Monday, 9 January 2017

What's in a Name?

The sun came out (briefly) today! I sped out and down the hill, checked the birds at the beach as per usual. Six Great Black Backed Gulls and 14 Wigeon at the mouth of the river and 5 Grey Herons hunched over facing into the cold wind. Not a single Herring Gull to be seen, that's got to be a first. Plenty of Hoodies dropping shells onto rocks as per norm. It was below zero with windchill today, due to get colder later on this week. 

I figured Uig Woods offered me the best shelter from the wind, deep into the valley. Yup, but it was cold anyway seeing as sunshine barely penetrates at the best of times. I had a look at lichens (it's impossible not to here), couple of weird-looking ones that I haven't sussed yet. I've decided to give us all a few days off from looking at my rubbish lichen pics. It makes sense. Anyway, I tackled a couple of liverworts and, for a change, I managed to identify them - huzzah!!  This was on a rock face near the entrance, I've walked past it loads. This is the liverwort Saccogyna viticulosa. It's pretty common all up the west side of Britain and Ireland, bit of a stonking rarity in the east though.

The opposite leaves narrow this down to just a handful of species, handily!
Microscope pic of the distinctively-shaped underleaves. Crap innit!
The underleaves! This is from my copy of British Mosses & Liverworts by E.V.Watson (1968)
I'd forgotten that I'd brought this book up to Scotland with me! I was looking at images online thinking "I wish I had the books these drawings come from" so I Googled them in case any are still available and suddenly thought, "hang on that looks familiar!" Duh, what a complete donut! Nice to have back-up for the BBS Guide. Anyway, one liverwort down and one to go. 

Looked pretty diagnostic so I grabbed a bit to identify back in the warmth.
This chunky looking liverwort has been given a rather unflattering English name. I try not to use the common names of bryophytes, I have a hard enough time trying to remember their scientific names never mind the (quite frankly) ridiculous names they've recently been given. This is Aneura pinguis. Or as it's also known, Greasewort. Sad, very sad. Time for a quick diversion.

I used to spend a lot of time in the field with Jim Porter of moth fame. Used to spend quite a lot of time in his study too, trying to get my Phyllonorycters set half as neatly as his in twice the time. (Quick tip for setting the really tiny stuff - the clear wrapper that cigarette packets come in is perfect to use as setting strips as it allows you to actually see what you're doing!) Anyway, he compiled a set of English names for all of the microlepidoptera on the British list. I even helped, a few of those names are mine! Once published, his list was generally scoffed at by serious entomologists and scientists. It just isn't done, it's alright with something like butterflies (70 odd species on the list and even the smallest is relatively large and noticeable) but not with stuff you need to gen det or DNA to identify. Jim's idea was that if his newly invented English names helped newcomers to break into the world of microleps then it had to be a good thing. Well yes, I agree. But it still isn't done. Nowadays I believe that if an invert/fungus/lower plant is to be given some sort of a protected status then it must be given a common name. Makes no bloody sense to me. So I guess there are reasons for this recent craze to give everything a common name. Some are rough translations of the scientific name (hence the truly awful Spreading-leaved Beardless-moss) but how about the ├╝ber-catchy Lesser Cow-horn Bog-moss? Actually, flicking through my BBS Guide I see there's one called Skye Bog-moss (Sphagnum skyense) which is one I shall definitely have to make an effort to see. I didn't know Skye had a near-endemic Sphagnum, get in!!!  :)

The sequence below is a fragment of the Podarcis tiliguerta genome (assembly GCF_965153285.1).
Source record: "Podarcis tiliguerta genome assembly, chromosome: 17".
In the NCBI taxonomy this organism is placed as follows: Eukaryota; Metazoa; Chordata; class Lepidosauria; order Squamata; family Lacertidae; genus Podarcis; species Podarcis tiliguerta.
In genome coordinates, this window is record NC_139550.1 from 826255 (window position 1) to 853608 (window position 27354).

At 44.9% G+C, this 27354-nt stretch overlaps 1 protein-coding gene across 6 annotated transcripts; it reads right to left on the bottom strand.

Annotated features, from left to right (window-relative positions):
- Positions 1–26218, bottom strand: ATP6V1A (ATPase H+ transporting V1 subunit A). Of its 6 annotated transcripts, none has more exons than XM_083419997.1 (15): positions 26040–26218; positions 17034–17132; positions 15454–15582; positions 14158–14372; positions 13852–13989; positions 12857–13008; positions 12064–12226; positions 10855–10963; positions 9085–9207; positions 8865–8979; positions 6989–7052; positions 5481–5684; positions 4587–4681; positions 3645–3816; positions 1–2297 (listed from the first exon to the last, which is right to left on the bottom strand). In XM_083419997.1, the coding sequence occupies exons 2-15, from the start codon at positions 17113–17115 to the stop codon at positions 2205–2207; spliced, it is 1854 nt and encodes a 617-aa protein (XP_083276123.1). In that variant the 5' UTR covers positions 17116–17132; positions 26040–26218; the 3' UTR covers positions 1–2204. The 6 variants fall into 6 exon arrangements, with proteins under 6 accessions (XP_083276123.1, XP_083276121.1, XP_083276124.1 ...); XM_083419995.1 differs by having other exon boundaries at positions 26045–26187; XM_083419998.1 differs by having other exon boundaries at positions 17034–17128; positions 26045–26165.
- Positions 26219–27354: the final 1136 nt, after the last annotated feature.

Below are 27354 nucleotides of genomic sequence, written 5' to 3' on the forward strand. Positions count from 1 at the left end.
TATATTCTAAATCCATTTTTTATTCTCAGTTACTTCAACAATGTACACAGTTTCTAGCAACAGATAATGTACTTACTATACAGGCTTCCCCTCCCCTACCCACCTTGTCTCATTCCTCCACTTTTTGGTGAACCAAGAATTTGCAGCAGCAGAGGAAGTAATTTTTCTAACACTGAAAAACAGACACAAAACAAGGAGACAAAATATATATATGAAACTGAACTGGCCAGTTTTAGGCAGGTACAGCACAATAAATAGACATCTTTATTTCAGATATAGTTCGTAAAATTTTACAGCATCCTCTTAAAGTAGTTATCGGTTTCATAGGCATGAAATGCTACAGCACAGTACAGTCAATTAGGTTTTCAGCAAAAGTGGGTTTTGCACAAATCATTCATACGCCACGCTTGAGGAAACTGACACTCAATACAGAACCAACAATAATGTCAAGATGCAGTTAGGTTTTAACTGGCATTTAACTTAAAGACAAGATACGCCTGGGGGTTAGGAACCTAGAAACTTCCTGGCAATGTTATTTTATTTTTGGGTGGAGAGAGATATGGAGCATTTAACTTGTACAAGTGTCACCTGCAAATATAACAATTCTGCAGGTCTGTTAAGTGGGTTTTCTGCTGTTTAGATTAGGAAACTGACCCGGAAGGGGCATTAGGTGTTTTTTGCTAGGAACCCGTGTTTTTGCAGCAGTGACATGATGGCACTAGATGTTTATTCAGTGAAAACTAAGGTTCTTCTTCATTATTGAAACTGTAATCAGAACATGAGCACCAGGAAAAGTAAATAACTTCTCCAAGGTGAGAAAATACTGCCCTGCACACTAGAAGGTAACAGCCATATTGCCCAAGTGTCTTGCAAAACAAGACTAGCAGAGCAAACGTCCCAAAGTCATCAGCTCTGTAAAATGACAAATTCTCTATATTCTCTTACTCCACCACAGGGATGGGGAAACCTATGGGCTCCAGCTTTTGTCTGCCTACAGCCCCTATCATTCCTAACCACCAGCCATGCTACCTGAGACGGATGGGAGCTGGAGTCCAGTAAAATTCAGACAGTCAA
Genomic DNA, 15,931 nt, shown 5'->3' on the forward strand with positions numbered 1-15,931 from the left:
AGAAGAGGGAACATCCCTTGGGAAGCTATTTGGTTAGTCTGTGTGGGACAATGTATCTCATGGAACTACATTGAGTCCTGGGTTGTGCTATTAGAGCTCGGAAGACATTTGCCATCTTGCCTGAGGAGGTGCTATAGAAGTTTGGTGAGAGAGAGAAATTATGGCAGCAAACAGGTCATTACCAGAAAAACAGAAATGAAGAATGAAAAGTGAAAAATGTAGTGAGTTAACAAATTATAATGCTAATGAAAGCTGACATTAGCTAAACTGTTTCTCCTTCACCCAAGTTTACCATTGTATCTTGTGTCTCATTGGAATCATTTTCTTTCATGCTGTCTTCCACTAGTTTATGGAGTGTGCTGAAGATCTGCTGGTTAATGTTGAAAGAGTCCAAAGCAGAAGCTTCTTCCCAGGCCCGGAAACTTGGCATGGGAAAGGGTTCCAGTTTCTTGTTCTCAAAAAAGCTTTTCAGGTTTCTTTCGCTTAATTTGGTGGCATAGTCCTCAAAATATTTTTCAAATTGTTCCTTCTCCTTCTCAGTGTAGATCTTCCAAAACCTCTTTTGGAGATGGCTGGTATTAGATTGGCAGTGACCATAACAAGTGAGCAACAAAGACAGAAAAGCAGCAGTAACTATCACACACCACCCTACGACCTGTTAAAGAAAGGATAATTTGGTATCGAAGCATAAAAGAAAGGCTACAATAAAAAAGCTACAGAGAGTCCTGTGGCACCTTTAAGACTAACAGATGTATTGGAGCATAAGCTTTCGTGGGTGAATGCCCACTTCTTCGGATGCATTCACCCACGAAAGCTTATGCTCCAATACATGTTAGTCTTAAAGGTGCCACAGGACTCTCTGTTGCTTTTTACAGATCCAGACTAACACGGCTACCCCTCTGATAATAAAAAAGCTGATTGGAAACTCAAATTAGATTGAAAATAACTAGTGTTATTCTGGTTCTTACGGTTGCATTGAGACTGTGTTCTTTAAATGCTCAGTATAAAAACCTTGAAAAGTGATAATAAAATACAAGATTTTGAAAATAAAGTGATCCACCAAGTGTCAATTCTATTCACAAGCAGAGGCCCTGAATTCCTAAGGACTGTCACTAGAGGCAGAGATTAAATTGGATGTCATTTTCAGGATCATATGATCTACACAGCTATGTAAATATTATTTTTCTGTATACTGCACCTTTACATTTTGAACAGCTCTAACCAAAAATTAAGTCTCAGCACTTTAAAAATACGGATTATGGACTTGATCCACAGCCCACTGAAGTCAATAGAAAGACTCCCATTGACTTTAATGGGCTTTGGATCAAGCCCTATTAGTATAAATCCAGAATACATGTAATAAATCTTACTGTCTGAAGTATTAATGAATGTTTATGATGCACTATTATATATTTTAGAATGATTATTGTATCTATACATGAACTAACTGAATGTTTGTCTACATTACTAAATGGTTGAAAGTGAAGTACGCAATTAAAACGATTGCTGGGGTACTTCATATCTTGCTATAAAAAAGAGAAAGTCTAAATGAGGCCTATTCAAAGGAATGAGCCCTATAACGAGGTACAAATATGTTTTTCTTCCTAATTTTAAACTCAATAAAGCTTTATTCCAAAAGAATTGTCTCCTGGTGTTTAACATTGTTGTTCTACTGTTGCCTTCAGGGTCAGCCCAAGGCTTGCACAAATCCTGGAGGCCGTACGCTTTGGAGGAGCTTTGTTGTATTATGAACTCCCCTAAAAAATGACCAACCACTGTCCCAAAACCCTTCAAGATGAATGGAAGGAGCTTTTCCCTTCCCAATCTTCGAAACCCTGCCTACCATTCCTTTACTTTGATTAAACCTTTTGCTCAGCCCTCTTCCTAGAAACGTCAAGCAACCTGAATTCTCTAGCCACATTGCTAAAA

Meanwhile, back in the real world....

I crossed over to the other end of Uig Woods and had a quick rummage around under rocks and in fallen logs. Found a handful of inverts which I potted up. There's a big patch of Elder growing near a drystone wall on the edge of the woods. It's a bit of a sun trap and fairly sheltered from the wind, but even so I think this particular Elder is in for a nasty shock in a few days time! 

Haha, crazy damn tree!
Those leaves have only just opened up in the last week, there were just the very first signs of greenery on New Year's Day.  A nearby Alder was under attack from a bizarre-looking resupinate fungus. I have no idea what it is, a quick flick through my fungus book didn't throw up anything too similar. Not sure where to start online either. So unless someone can tell me what it is (unlikely, I realise) it's just going to have to stay a mystery. Smart though, whatever it is!

(EDIT: Andrew Cunningham suggests Phlebia radiata, which looks like a good call to me)

Flaccid and rubbery to the touch. The branch is about 5" diameter and covered with this fungus on the underside.
And so for the second day in a row you get no lichen pics! Apart from the incidental background ones in the image above. Sorry 'bout that.


  1. Y'know what Andrew, you may just be right there. Which would be awful because I've seen that before but didn't recognise it in the slightest! Hope you're keeping active down there, buddy. Do you know if we ever got a name for that lichenicolous fungus on the Caloplaca suaeda at the PSL meet?

  2. Keeping busy with last year's flies. I don't even remember the Caloplaca at Portland, sorry. Maybe ask Nicola?

  3. Or Simon, he did say he'd look into it. How could you forget the tiny black dots in the apothecia of the tiny yellow scuzz on the tiny dead Suaeda twigs, what kind of a Pan-species lister are you? ;) Cheers again Andrew, hope to catch up with you again sometime!